SuperSpeed Squeeze Training Aid Review

Scott Kramer tests out this unique product designed to increase your grip strength and consequently, your clubhead speed

SuperSpeed Squeeze Training Aid Review
(Image credit: Scott Kramer)
Golf Monthly Verdict

We tried practicing with this every day for a week – short of the brand’s four-week suggestion. But editorial deadlines prevail. And it definitely feels like our grip is strengthening. But even more so, controlling the club stands out as the biggest improvement area – almost as if we’re swinging lighter-weight clubs now. Maybe there really is something to this.

Reasons to buy
  • +

    Simple to use

  • +

    Easy to install on clubs and remove

  • +

    Stays on well while swinging

Reasons to avoid
  • -

    The premise of what it’s trying to accomplish is debatable

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SuperSpeed Squeeze Training Aid Review

This company is known for its solid training aids that help you build clubhead speed and the Squeeze is another reliable option for golfers to try. It is like a heavy-duty rubber foam pool noodle that slips onto a club shaft and then slides up over the grip. From there, you practice swinging the club, and it helps build up your grip strength as your hands can’t close as tightly around the product so you need to squeeze a bit harder to maintain control of the club. Warning - don’t try hitting a shot like this, as you won’t have control.

The premise here is that the world’s best golfers can create significantly more grip strength than less-skilled amateurs. This allows them to create more swing speed, but also improves their ability to control the club, create lag, stabilize the clubface, and handle more easily buried lies in the rough as they have more hand strength to get through the thicker grass. Company officials point out that more grip strength allows you to use less grip pressure compared to your maximum capacity. This creates less tension and the ability to optimize the use of your hands and arms in the swing. Their bottom line is that if you want to grip and control the club like a tour pro, then you need more grip strength.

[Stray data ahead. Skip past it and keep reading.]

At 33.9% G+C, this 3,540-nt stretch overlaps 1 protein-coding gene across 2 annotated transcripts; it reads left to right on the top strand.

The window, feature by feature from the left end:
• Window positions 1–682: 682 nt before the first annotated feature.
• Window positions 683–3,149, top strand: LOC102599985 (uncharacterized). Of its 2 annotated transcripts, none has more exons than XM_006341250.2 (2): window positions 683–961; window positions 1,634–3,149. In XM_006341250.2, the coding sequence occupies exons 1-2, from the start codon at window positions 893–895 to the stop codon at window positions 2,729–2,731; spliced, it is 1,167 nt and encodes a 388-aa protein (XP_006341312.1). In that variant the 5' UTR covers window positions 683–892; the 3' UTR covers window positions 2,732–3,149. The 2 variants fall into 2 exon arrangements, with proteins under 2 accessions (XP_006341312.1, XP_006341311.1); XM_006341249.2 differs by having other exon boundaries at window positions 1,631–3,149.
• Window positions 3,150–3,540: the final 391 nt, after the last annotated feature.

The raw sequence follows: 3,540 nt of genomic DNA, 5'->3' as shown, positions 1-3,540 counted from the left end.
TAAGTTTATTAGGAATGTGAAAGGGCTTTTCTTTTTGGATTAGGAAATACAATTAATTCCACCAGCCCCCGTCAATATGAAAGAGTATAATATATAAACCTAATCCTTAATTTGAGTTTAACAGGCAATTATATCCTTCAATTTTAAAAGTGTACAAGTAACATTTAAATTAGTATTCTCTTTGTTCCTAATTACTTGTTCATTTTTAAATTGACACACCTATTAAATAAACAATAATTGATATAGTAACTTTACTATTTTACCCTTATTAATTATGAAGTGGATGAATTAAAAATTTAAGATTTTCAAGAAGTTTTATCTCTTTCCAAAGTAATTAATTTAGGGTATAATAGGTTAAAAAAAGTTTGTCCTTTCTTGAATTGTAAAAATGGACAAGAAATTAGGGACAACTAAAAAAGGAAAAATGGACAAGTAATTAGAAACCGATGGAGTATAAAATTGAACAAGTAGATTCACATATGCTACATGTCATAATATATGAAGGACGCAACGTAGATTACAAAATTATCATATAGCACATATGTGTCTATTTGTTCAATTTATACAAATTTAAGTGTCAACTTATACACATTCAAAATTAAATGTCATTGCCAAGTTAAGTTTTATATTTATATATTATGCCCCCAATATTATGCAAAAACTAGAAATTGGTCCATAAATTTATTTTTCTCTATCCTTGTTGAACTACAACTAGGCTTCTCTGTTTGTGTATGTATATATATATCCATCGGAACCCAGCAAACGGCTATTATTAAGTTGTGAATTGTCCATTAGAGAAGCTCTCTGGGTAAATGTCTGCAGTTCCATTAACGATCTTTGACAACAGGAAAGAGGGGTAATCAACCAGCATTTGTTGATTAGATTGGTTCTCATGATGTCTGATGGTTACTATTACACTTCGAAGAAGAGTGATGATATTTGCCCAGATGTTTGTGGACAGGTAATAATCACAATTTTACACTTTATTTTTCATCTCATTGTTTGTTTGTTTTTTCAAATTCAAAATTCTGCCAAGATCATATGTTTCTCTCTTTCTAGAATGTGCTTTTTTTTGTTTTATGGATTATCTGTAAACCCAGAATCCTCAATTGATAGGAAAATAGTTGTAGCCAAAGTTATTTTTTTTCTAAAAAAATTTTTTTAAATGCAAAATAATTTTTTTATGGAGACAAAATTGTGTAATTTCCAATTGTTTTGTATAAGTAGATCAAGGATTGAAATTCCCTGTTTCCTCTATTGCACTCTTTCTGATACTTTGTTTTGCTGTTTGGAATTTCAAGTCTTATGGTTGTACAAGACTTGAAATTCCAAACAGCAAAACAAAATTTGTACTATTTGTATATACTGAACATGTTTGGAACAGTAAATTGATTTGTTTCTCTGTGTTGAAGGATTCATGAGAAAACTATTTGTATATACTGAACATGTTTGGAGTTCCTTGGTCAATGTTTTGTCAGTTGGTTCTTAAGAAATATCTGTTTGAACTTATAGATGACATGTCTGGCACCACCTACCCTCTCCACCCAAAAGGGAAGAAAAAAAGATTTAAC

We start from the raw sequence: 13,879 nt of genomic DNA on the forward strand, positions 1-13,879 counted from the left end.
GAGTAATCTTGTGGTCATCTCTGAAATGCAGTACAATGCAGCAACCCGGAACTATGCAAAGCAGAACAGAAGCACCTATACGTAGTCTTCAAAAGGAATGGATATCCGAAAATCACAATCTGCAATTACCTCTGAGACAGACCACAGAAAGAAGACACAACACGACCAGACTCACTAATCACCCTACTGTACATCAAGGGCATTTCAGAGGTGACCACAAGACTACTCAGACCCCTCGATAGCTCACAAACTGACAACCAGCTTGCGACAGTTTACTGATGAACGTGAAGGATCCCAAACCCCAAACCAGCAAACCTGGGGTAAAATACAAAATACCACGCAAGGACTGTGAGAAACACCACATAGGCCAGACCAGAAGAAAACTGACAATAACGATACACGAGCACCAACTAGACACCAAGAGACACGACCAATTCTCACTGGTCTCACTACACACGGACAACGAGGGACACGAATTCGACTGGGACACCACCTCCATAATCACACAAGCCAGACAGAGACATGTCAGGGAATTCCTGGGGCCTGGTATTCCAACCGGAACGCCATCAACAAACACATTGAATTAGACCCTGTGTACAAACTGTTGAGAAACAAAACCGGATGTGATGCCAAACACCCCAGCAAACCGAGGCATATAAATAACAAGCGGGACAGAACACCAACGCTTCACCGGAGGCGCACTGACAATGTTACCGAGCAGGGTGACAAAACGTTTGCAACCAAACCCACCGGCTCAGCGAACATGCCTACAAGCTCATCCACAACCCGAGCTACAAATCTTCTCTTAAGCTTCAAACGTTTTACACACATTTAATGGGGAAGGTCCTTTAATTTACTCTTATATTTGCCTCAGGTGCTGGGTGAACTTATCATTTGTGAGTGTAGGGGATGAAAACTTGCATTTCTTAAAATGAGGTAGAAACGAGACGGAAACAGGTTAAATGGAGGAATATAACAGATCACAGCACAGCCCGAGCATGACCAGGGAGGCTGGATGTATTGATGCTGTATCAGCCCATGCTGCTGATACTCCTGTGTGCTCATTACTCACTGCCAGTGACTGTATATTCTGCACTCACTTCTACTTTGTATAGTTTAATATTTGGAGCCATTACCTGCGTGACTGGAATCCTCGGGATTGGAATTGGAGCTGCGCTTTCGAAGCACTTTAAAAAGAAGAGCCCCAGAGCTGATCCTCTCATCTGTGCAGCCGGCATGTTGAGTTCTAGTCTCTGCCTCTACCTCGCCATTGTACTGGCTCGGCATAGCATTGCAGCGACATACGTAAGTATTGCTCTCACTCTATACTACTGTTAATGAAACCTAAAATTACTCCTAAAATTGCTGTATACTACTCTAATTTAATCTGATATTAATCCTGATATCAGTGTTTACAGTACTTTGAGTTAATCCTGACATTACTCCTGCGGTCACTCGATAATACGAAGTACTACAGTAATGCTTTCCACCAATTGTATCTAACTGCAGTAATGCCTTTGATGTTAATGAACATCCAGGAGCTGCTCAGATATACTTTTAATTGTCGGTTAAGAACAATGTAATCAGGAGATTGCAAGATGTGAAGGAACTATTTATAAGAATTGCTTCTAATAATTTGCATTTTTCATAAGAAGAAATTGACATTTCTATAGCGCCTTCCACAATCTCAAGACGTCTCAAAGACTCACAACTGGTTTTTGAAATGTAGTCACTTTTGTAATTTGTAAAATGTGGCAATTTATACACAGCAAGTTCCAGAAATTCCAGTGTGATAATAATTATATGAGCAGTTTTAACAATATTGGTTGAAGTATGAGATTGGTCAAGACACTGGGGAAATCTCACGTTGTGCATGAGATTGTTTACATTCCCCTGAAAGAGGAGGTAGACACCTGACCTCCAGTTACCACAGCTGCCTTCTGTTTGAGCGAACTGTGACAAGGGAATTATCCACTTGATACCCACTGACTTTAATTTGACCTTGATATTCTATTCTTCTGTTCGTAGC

Superspeed squeeze training aid on club

(Image credit: Scott Kramer)

That said, many of us were taught to hold the club as loosely as possible while still being able to control the club during a swing. After all, less grip pressure leads to less stress on your hands, arms, elbows and shoulders and a more fluid swing. SuperSpeed is trying to point out that the stronger your natural grip, the less grip pressure you need. Which makes sense. Unless it’s forced, which this kind of feels like. 

Officials also show off data quantifying how the grip strength of long-drive pros of tour pros is way stronger than that of male amateurs. But there are many other reasons pros hit the ball so much longer than amateurs. So assuming you build up your grip strength twice over does not guarantee you will hit the ball as far as a pro – or as straight.

SuperSpeed claims it can, however, lead to more control, consistency and speed – and that you should see huge gains in grip strength in as little as four weeks of regular training. I don't this will be as effective as its Training set, which comprises three weighted clubs that allow you to build speed gradually during a six-week programme. But there is certainly some merit to the concept and, as with all SuperSpeed products, it has been well executed.

Scott Kramer

Scott Kramer is a freelance writer based in Southern California. He carries a 5.2 index, along with a hacker's short game. Yet the former Senior Editor of GOLF Magazine always tries to bring his "A" game to his writing. 

Here's what's in Scott's golf bag: Driver: Callaway Epic Speed driver Fairway wood: Titleist TSi2 4-wood Hybrid: Titleist H1 hybrid Irons: Titleist AP1 irons Wedges: Vokey wedges Putter: An old Odyssey Versa putter that's been refurbished twice!